30 Boundarylessness A boundaryless organization is one in which there are no barriers to information flow It implies information is available as needed moving quickly and easily enough so that the organization functions far better as a whole than its separate parts As GE’s chief learning officer said to managers, “I bet every one of you goes home at night with stuff in your head that would help the company and you don’t tell your boss” because “it’s awkward or risky. Imagine if you could just unleash the power of the collective knowledge right in this room; imagine the good it would do.” The chief learning officer uses the metaphor of the organization as a house having three kinds of boundaries: the floors and ceilings, the walls that separate the rooms, and the outside walls. These barriers correspond in organizations to the boundaries between different organizational levels, different units and departments, and the organization and its external stakeholders—for example, suppliers and customers. GE adds a fourth wall: global boundaries separating domestic from global operations. GE’s famous Workout program is a series of meetings for business members across multiple hierarchical levels, characterized by extremely frank, tough discussions that break down vertical boundaries. Workout has involved over 222,000 GE people; in any given week thousands may be participating in a Workout program.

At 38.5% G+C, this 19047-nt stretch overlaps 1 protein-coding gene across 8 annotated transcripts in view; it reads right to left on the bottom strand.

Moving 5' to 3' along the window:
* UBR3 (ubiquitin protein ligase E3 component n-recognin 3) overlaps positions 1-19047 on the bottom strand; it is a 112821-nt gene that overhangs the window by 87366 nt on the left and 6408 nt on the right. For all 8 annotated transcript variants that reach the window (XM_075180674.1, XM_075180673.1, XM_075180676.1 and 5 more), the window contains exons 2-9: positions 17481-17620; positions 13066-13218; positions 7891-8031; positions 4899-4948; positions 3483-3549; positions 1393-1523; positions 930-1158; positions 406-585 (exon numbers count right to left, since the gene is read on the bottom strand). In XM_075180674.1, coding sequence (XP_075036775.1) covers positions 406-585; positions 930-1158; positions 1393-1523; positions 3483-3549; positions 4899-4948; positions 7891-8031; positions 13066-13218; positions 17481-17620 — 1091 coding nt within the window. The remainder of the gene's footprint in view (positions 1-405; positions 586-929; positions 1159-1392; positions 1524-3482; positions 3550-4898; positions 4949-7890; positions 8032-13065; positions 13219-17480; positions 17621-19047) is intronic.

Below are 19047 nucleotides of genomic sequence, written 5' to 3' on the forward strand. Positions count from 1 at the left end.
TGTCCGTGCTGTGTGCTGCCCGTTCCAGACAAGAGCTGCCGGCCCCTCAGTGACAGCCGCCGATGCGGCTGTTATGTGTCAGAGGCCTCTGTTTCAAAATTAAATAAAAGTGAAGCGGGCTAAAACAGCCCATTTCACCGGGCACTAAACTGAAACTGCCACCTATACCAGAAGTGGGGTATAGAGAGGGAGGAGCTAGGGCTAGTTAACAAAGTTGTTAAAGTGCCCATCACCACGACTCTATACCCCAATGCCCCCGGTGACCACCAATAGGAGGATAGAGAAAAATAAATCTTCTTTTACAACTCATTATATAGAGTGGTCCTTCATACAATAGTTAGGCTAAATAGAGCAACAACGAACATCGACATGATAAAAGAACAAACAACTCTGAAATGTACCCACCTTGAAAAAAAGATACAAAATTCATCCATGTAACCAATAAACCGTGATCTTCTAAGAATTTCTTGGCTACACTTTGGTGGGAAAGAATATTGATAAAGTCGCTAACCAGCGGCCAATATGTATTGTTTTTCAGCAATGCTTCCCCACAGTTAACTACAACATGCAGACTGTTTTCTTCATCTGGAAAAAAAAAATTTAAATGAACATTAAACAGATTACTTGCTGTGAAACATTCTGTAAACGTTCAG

31 Looking Ahead After Studying Chapter 16, You will know:
Why companies develop control systems for employees How to design a basic bureaucratic control system The purposes for using budgets as a control device How to interpret financial ratios and other financial controls The procedures for implementing effective control systems The different ways in which market control mechanisms are used by organizations How clan control can be approached in an empowered organization